Step 7: Efficient Letter Updates

    In case of emerging data, update the existing outline and proceed through the streamlined review process above. When adding articles to your response, don’t forget to remove the lower quality data, adding the citation to your reference list in the last sentence. 

    Pro Tip: The outline can be sent for medical director approval before the article is published. Then the day it is published, or you are certain you have a final draft, you can summarize the article and send for medical information/peer review as described previously. Now all that is left to do is mark it “approved” when the data are published. 

    Change Begins with Us

    It’s evident that the traditional way of handling medical information standard responses is ripe for revolution. By adopting a leaner, more focused approach, we can cut down on unnecessary information and provide HCPs with the crux of what they need. This not only saves time and resources but also adds value to the pharmaceutical industry by promoting an agile and efficient sharing of medical information.

    CoreMed Communications, LLC, specializes in agile precision and boutique craftsmanship for standard response letters. Our commitment to expediency, quality, and bespoke service sets us apart in medical affairs communications. We understand the importance of having timely standard responses available to your medical information call center to meet HCP demand for actionable information. Whether you represent pharmaceutical companies, biotechnology firms, or provide contract support as a medical communication agency, CoreMed Communications, LLC is here for you.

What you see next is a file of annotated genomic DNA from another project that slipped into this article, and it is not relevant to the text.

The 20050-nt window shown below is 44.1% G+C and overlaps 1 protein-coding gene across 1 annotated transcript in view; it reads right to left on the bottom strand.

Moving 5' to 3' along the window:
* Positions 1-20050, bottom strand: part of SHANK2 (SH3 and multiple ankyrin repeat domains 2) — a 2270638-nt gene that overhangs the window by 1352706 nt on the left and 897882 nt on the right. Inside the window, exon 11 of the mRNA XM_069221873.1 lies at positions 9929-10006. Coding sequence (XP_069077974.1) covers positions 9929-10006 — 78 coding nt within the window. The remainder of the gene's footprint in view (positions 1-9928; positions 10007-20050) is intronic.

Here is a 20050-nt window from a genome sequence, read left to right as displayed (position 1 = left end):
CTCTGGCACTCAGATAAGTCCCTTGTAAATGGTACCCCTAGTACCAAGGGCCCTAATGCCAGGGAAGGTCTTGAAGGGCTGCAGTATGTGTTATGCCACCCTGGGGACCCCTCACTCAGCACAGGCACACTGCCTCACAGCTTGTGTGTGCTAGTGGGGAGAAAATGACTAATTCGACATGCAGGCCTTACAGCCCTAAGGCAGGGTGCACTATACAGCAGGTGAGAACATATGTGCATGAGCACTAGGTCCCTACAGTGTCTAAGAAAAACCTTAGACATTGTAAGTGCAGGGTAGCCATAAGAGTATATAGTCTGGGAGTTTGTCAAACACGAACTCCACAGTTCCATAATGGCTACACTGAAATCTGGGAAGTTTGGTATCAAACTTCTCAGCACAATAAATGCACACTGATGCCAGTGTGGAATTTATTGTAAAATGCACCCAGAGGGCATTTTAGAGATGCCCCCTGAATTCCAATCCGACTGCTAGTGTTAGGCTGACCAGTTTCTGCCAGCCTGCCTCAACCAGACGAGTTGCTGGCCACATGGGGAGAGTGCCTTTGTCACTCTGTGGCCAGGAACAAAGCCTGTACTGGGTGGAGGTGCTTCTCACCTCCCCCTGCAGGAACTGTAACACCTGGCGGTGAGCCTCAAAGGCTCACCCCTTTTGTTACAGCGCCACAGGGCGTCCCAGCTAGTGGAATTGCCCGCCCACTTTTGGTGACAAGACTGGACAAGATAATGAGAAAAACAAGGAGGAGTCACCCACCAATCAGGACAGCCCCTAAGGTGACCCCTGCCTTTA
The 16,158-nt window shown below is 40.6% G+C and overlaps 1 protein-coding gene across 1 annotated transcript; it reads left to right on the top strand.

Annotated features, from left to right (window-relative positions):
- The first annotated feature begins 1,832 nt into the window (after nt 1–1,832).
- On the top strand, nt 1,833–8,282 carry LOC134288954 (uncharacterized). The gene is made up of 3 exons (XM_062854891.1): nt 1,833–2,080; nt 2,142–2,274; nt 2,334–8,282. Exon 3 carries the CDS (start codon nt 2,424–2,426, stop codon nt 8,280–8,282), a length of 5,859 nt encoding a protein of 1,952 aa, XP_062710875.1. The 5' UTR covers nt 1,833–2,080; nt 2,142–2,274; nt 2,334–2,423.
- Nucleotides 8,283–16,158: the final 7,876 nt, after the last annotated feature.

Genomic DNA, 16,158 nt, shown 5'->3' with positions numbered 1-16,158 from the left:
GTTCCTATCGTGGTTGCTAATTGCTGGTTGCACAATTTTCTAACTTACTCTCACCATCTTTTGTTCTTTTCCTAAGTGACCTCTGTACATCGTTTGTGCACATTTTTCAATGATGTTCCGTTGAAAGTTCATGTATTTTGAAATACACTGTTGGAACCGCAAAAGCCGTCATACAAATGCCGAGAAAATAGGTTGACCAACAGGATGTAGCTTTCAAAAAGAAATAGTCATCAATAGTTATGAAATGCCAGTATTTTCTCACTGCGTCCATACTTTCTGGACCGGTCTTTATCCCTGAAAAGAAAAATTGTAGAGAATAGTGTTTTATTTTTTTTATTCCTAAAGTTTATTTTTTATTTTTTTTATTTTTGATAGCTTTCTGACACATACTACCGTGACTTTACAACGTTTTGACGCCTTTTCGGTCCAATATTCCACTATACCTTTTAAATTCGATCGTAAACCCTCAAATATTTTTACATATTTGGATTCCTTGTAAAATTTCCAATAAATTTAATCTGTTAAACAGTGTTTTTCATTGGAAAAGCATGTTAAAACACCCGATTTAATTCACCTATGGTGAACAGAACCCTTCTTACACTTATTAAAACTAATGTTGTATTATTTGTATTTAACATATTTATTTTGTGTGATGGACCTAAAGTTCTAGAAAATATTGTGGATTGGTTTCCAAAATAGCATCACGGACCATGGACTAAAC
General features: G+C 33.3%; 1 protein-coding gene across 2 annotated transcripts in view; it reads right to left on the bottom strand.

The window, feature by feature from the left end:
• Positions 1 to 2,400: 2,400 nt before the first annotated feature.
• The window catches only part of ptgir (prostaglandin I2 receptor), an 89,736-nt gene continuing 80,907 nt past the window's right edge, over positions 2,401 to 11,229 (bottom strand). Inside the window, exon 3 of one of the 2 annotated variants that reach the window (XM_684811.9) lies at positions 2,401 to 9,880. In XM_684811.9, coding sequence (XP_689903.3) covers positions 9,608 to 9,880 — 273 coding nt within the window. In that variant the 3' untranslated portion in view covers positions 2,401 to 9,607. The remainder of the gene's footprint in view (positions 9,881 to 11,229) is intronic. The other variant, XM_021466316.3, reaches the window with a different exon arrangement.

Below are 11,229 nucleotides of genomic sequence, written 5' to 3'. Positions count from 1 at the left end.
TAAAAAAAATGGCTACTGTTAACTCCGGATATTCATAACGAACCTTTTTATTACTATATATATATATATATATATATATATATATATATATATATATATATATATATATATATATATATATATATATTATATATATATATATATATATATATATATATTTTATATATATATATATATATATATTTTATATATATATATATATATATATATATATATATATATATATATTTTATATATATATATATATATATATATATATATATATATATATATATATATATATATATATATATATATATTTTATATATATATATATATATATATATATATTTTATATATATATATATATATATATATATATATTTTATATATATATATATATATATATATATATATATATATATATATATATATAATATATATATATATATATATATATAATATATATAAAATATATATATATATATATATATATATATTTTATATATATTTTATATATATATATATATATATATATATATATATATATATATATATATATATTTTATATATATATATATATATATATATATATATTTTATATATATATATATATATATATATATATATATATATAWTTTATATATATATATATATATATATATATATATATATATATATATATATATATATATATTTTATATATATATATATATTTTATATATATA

Engage with CoreMed Communications, LLC

    Are you ready to be part of the medical information response revolution? Join hands with CoreMed Communications, LLC and elevate your medical affairs communications. Our expert insights and services in crafting standard response letters, addressing medical information unsolicited requests, and developing frequently asked question documents, set us apart as industry leaders. 

    Reach out to CoreMed Communications, LLC for a consultation and learn how our specialized services can make a difference in your medical information department or call center.